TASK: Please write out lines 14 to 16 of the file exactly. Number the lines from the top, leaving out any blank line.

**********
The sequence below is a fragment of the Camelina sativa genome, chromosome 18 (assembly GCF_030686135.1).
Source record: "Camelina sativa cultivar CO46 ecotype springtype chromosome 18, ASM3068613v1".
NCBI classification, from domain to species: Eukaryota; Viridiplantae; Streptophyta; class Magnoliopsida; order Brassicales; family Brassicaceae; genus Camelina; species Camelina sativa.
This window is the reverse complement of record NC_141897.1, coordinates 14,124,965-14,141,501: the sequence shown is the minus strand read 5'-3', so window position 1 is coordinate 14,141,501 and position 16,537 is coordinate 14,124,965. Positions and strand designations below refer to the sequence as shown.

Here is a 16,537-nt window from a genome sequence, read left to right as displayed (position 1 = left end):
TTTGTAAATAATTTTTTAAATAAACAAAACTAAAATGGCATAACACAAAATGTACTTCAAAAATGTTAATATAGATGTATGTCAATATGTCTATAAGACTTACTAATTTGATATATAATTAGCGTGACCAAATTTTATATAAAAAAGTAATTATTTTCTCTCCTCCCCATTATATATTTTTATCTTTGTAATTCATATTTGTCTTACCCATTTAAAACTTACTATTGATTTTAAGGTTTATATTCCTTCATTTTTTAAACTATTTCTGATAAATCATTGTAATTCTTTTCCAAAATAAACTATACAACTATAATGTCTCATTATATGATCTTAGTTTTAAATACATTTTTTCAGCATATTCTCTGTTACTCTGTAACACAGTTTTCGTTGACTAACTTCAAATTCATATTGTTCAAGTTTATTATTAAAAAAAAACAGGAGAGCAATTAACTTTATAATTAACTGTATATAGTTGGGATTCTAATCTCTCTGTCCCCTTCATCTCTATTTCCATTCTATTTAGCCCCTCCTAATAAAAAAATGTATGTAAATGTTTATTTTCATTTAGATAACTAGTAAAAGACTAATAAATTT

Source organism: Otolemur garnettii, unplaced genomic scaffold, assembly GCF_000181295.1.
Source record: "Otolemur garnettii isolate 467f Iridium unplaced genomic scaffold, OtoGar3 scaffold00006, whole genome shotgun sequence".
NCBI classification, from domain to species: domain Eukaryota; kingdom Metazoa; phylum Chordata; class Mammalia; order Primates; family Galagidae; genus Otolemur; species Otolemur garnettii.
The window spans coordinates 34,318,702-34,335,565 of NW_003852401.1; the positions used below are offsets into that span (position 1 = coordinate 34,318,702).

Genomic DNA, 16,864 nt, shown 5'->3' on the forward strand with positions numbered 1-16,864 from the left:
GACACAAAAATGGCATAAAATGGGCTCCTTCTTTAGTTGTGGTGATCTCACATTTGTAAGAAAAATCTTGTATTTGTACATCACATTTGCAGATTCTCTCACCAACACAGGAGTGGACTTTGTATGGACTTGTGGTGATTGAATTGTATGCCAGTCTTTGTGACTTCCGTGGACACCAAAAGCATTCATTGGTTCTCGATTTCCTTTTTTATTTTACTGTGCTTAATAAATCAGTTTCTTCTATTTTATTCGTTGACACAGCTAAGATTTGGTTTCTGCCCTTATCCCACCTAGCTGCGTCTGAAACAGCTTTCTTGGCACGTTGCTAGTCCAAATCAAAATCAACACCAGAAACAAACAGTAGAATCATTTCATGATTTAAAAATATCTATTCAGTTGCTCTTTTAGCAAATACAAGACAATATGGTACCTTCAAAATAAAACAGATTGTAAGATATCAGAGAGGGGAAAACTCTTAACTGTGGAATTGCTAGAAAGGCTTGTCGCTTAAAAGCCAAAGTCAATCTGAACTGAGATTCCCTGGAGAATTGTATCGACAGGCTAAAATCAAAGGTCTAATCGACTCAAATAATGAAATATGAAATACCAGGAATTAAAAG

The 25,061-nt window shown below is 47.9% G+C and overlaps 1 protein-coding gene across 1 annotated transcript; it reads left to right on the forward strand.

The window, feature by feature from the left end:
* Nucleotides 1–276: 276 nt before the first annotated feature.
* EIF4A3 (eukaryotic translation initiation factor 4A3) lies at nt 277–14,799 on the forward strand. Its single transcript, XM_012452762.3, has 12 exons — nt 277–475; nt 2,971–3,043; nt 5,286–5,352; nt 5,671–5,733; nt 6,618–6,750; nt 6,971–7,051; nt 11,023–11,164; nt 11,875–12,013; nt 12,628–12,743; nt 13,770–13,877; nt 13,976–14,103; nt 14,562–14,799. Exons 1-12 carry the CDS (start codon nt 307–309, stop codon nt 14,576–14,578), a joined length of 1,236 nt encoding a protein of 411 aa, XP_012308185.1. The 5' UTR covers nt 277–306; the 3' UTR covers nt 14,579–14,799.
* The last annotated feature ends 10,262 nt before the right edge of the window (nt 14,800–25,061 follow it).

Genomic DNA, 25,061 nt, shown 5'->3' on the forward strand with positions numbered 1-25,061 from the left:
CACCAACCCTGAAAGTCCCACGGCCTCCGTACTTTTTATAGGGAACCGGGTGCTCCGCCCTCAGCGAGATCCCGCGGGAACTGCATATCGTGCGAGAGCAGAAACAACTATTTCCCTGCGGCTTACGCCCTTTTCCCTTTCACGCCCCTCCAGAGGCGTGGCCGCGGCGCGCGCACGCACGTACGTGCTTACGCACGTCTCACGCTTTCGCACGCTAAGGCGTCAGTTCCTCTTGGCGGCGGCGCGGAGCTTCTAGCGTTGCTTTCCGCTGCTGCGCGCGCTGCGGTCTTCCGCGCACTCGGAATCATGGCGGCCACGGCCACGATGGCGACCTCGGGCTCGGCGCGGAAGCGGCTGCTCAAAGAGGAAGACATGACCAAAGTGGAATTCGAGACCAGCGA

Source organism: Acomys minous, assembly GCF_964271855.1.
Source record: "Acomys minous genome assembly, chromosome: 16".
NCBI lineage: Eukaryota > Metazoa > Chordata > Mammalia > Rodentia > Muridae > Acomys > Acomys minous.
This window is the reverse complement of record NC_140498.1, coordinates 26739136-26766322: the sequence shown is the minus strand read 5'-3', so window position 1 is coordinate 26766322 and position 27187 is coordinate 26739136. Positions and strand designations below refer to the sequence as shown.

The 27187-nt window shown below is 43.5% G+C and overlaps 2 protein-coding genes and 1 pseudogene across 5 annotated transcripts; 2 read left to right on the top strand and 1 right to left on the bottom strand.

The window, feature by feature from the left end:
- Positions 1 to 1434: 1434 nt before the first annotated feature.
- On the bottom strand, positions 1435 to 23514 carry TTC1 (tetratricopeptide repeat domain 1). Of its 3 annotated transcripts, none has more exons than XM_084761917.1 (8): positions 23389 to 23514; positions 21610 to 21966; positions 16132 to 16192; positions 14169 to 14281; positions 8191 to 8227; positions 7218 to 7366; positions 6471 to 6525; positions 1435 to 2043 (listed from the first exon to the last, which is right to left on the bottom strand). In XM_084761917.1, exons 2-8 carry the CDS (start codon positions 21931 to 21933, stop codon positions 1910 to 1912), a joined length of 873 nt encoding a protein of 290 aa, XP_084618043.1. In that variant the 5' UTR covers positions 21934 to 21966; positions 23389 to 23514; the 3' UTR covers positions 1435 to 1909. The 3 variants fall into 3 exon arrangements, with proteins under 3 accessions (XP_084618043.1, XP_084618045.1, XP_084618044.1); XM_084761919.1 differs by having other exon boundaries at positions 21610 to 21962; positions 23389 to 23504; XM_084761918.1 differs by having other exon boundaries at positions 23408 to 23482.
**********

The window, feature by feature from the left end:
* Nucleotides 1–276: 276 nt before the first annotated feature.
* EIF4A3 (eukaryotic translation initiation factor 4A3) lies at nt 277–14,799 on the forward strand. Its single transcript, XM_012452762.3, has 12 exons — nt 277–475; nt 2,971–3,043; nt 5,286–5,352; nt 5,671–5,733; nt 6,618–6,750; nt 6,971–7,051; nt 11,023–11,164; nt 11,875–12,013; nt 12,628–12,743; nt 13,770–13,877; nt 13,976–14,103; nt 14,562–14,799. Exons 1-12 carry the CDS (start codon nt 307–309, stop codon nt 14,576–14,578), a joined length of 1,236 nt encoding a protein of 411 aa, XP_012308185.1. The 5' UTR covers nt 277–306; the 3' UTR covers nt 14,579–14,799.